The 2011 Bureau of Labor Statistics employment survey found that over 2,000 paralegals were working in Oregon. Many of these paralegals were working in Oregon’s larger cities such as Portland, Eugene and Salem.
Oregon paralegals are not subject to state regulations for training or education. Aspiring paralegals may pursue a direct entry into the field through on-the-job training or they may obtain education in paralegal studies.
The paralegal-attorney relationship is defined in Oregon’s Rule 5.3. As in other states, attorneys in Oregon must provide direct supervision of paralegals, instruct them in matters of ethics and confidentiality, and assume responsibility for their professional conduct. Paralegals may perform substantive legal work but may not perform tasks that could be considered the unauthorized practice of law.
Is There Paralegal Certification in Oregon?
As the paralegal profession continues to grow, many aspiring paralegals are choosing to enter the field through education. Education can help set job candidates apart in a competitive job market in addition to preparing entry level paralegals for a work environment that assumes a high level of competence. Education can also help qualify paralegals to take one of the voluntary national certification exams to become certified paralegals. Employers as well as the professional organizations that offer national certification may require that the educational programs be accredited, American Bar Association (ABA) approved or both. These are important criteria to investigate when considering a school or program.
|Oregon Job Statistics|
In addition to associate, bachelor’s and master’s degrees in paralegal studies, aspiring paralegals can also earn certificates in paralegal studies. Certificate programs offer focused coursework in paralegal studies without many general education requirements. Many are designed to supplement a bachelor’s degree, offering a focus in paralegal studies to students with a preexisting degree in another field. Other certificate programs will admit students who do not hold degrees. A graduate from a certificate program is a certificated paralegal.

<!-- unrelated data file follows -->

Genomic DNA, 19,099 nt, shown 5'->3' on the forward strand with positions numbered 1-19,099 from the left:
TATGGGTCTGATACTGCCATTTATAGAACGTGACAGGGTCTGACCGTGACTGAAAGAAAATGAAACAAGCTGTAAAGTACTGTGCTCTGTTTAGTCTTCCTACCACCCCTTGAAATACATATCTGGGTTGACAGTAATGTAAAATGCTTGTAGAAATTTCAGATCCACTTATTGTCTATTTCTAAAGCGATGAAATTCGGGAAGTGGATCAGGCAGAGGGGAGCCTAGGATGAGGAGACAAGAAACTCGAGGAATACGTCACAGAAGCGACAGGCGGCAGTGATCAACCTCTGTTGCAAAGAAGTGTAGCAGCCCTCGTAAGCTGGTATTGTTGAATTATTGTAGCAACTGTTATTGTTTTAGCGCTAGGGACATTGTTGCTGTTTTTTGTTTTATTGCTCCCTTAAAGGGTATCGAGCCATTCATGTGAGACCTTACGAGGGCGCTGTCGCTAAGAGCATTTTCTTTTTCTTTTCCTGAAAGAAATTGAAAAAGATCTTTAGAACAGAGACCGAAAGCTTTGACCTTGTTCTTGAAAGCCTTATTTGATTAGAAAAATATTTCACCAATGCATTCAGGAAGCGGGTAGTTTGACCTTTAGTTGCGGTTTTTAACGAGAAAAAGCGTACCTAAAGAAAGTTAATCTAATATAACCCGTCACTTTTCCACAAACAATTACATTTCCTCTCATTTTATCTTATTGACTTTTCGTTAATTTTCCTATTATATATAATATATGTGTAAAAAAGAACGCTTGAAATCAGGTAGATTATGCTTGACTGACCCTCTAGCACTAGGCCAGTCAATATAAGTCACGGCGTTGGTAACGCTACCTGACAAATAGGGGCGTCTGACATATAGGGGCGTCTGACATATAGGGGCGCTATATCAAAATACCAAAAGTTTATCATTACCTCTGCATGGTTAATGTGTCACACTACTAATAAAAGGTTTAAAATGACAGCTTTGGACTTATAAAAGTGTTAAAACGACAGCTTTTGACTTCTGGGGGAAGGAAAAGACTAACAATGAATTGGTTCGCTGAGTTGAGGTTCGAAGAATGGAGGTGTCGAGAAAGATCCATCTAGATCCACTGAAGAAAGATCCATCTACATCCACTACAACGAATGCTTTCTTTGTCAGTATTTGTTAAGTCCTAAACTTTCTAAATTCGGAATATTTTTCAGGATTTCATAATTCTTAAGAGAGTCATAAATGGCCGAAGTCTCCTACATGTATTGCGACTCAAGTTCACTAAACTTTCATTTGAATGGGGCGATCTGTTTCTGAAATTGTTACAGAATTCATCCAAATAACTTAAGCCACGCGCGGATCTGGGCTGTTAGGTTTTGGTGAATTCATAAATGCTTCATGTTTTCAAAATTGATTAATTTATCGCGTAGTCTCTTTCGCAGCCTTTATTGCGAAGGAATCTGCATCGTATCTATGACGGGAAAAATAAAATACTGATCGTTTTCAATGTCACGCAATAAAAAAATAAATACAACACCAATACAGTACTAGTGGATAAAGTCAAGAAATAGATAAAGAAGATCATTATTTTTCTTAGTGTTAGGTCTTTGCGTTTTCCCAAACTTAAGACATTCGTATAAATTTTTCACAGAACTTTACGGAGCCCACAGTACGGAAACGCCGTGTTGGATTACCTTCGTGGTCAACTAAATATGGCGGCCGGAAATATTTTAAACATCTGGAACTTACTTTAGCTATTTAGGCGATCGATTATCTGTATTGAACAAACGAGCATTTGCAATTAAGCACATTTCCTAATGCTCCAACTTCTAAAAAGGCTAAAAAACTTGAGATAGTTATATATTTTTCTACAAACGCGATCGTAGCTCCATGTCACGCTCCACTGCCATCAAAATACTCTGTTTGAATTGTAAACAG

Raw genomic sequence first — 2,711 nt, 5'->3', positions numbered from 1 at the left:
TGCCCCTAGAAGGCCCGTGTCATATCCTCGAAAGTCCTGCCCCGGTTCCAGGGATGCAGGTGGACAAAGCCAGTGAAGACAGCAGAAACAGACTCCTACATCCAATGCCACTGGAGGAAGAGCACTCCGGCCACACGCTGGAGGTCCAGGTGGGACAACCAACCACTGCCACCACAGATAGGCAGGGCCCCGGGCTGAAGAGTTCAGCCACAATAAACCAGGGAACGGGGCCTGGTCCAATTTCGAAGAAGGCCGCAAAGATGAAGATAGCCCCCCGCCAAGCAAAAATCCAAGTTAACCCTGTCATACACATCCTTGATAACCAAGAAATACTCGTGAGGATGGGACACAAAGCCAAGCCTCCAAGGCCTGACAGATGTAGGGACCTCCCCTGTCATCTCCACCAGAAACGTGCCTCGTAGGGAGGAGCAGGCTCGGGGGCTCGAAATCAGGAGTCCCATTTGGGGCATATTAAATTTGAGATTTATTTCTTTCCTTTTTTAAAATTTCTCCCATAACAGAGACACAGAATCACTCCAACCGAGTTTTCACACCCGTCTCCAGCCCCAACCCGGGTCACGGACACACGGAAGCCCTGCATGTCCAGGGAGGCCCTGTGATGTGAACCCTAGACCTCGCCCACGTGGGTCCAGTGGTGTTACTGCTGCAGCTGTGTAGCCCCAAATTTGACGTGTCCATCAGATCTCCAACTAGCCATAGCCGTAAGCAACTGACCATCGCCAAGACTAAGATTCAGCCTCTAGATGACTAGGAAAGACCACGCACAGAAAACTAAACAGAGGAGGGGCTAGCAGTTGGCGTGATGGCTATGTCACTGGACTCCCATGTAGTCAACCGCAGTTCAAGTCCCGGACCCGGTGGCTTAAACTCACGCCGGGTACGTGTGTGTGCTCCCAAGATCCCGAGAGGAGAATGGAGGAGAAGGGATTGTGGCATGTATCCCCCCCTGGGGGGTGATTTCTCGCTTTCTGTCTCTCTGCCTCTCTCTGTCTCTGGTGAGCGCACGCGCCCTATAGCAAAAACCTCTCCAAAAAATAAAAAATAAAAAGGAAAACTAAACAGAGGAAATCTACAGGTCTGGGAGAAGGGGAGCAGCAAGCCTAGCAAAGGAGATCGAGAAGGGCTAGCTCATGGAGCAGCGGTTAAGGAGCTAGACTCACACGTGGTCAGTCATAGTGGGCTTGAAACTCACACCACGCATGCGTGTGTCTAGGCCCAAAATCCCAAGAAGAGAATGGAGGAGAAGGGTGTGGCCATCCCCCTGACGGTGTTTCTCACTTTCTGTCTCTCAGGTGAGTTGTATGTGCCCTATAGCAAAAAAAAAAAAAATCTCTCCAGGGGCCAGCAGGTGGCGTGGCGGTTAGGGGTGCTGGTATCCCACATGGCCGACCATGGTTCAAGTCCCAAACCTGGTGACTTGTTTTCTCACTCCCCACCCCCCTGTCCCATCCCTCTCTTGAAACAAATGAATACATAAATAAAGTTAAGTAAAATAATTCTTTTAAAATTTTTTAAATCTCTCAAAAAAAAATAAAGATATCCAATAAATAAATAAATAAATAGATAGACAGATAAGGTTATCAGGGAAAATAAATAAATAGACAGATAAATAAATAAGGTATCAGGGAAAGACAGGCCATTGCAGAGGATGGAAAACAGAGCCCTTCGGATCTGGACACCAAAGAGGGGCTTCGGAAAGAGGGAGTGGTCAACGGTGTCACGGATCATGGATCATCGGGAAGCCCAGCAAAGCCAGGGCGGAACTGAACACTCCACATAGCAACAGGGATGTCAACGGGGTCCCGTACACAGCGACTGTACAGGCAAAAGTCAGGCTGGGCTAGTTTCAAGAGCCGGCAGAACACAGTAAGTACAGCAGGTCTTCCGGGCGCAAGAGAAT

National certification is provided by the national paralegal professional associations to paralegals who meet eligibility requirements and who pass one of the national certification exams. Upon successfully completing the exam, paralegals become certified paralegals. Currently the three professional organizations offer four national exams from which to select:
- The PACE offered by the National Federation of Paralegal Associations (NFPA)
- The PCCE also offered by National Federation of Paralegal Associations (NFPA)
- The CLA/CP offered by the National Association of Legal Assistants (NALA)
- The PP offered by the Association for Legal Professionals (NALS)
Requirements for the national exams differ between the three national paralegal organizations. A comparison can be found here.